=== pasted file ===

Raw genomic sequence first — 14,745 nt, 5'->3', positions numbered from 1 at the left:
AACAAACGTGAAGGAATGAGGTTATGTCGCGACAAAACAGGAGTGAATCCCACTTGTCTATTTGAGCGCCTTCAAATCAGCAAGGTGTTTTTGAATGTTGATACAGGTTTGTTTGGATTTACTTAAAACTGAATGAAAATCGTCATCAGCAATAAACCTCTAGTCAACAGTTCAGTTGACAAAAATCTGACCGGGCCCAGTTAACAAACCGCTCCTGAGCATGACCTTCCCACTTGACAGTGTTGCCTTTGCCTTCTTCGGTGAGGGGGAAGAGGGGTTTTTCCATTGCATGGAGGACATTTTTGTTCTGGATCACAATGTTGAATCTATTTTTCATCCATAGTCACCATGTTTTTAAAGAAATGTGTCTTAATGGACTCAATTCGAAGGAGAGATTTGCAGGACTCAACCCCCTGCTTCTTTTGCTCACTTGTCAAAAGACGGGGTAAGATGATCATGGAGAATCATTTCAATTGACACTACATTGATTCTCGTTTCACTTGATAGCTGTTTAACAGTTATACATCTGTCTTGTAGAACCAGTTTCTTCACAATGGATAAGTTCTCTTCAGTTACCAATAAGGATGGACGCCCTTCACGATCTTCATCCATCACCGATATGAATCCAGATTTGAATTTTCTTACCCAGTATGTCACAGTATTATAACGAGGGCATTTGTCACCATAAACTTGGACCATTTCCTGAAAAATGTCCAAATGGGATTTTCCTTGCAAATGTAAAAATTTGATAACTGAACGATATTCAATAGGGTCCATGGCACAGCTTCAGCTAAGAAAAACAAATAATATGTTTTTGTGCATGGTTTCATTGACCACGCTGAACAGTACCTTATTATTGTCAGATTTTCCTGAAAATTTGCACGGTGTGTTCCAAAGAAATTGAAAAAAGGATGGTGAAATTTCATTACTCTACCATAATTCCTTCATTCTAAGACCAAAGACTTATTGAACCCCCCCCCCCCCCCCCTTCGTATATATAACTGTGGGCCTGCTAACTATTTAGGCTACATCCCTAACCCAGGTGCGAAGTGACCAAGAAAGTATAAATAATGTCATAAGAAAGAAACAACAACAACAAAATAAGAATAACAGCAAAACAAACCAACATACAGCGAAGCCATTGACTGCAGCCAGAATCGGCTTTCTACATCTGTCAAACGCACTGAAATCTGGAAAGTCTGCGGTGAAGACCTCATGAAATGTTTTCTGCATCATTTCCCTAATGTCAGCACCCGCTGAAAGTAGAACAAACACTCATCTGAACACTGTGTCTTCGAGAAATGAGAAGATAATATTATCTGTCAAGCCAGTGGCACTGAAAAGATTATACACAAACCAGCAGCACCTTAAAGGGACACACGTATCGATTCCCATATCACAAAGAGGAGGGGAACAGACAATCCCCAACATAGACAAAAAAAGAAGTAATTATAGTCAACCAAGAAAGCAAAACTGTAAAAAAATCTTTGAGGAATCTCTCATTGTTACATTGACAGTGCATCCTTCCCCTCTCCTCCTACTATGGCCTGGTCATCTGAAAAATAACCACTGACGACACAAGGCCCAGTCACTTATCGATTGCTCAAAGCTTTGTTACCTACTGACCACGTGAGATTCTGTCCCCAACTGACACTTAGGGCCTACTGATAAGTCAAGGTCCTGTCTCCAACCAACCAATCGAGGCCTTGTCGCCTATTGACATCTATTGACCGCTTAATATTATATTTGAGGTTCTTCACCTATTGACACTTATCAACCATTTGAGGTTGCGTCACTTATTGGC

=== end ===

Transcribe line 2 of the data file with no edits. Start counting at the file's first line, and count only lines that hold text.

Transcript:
AACAAACGTGAAGGAATGAGGTTATGTCGCGACAAAACAGGAGTGAATCCCACTTGTCTATTTGAGCGCCTTCAAATCAGCAAGGTGTTTTTGAATGTTGATACAGGTTTGTTTGGATTTACTTAAAACTGAATGAAAATCGTCATCAGCAATAAACCTCTAGTCAACAGTTCAGTTGACAAAAATCTGACCGGGCCCAGTTAACAAACCGCTCCTGAGCATGACCTTCCCACTTGACAGTGTTGCCTTTGCCTTCTTCGGTGAGGGGGAAGAGGGGTTTTTCCATTGCATGGAGGACATTTTTGTTCTGGATCACAATGTTGAATCTATTTTTCATCCATAGTCACCATGTTTTTAAAGAAATGTGTCTTAATGGACTCAATTCGAAGGAGAGATTTGCAGGACTCAACCCCCTGCTTCTTTTGCTCACTTGTCAAAAGACGGGGTAAGATGATCATGGAGAATCATTTCAATTGACACTACATTGATTCTCGTTTCACTTGATAGCTGTTTAACAGTTATACATCTGTCTTGTAGAACCAGTTTCTTCACAATGGATAAGTTCTCTTCAGTTACCAATAAGGATGGACGCCCTTCACGATCTTCATCCATCACCGATATGAATCCAGATTTGAATTTTCTTACCCAGTATGTCACAGTATTATAACGAGGGCATTTGTCACCATAAACTTGGACCATTTCCTGAAAAATGTCCAAATGGGATTTTCCTTGCAAATGTAAAAATTTGATAACTGAACGATATTCAATAGGGTCCATGGCACAGCTTCAGCTAAGAAAAACAAATAATATGTTTTTGTGCATGGTTTCATTGACCACGCTGAACAGTACCTTATTATTGTCAGATTTTCCTGAAAATTTGCACGGTGTGTTCCAAAGAAATTGAAAAAAGGATGGTGAAATTTCATTACTCTACCATAATTCCTTCATTCTAAGACCAAAGACTTATTGAACCCCCCCCCCCCCCCCCTTCGTATATATAACTGTGGGCCTGCTAACTATTTAGGCTACATCCCTAACCCAGGTGCGAAGTGACCAAGAAAGTATAAATAATGTCATAAGAAAGAAACAACAACAACAAAATAAGAATAACAGCAAAACAAACCAACATACAGCGAAGCCATTGACTGCAGCCAGAATCGGCTTTCTACATCTGTCAAACGCACTGAAATCTGGAAAGTCTGCGGTGAAGACCTCATGAAATGTTTTCTGCATCATTTCCCTAATGTCAGCACCCGCTGAAAGTAGAACAAACACTCATCTGAACACTGTGTCTTCGAGAAATGAGAAGATAATATTATCTGTCAAGCCAGTGGCACTGAAAAGATTATACACAAACCAGCAGCACCTTAAAGGGACACACGTATCGATTCCCATATCACAAAGAGGAGGGGAACAGACAATCCCCAACATAGACAAAAAAAGAAGTAATTATAGTCAACCAAGAAAGCAAAACTGTAAAAAAATCTTTGAGGAATCTCTCATTGTTACATTGACAGTGCATCCTTCCCCTCTCCTCCTACTATGGCCTGGTCATCTGAAAAATAACCACTGACGACACAAGGCCCAGTCACTTATCGATTGCTCAAAGCTTTGTTACCTACTGACCACGTGAGATTCTGTCCCCAACTGACACTTAGGGCCTACTGATAAGTCAAGGTCCTGTCTCCAACCAACCAATCGAGGCCTTGTCGCCTATTGACATCTATTGACCGCTTAATATTATATTTGAGGTTCTTCACCTATTGACACTTATCAACCATTTGAGGTTGCGTCACTTATTGGC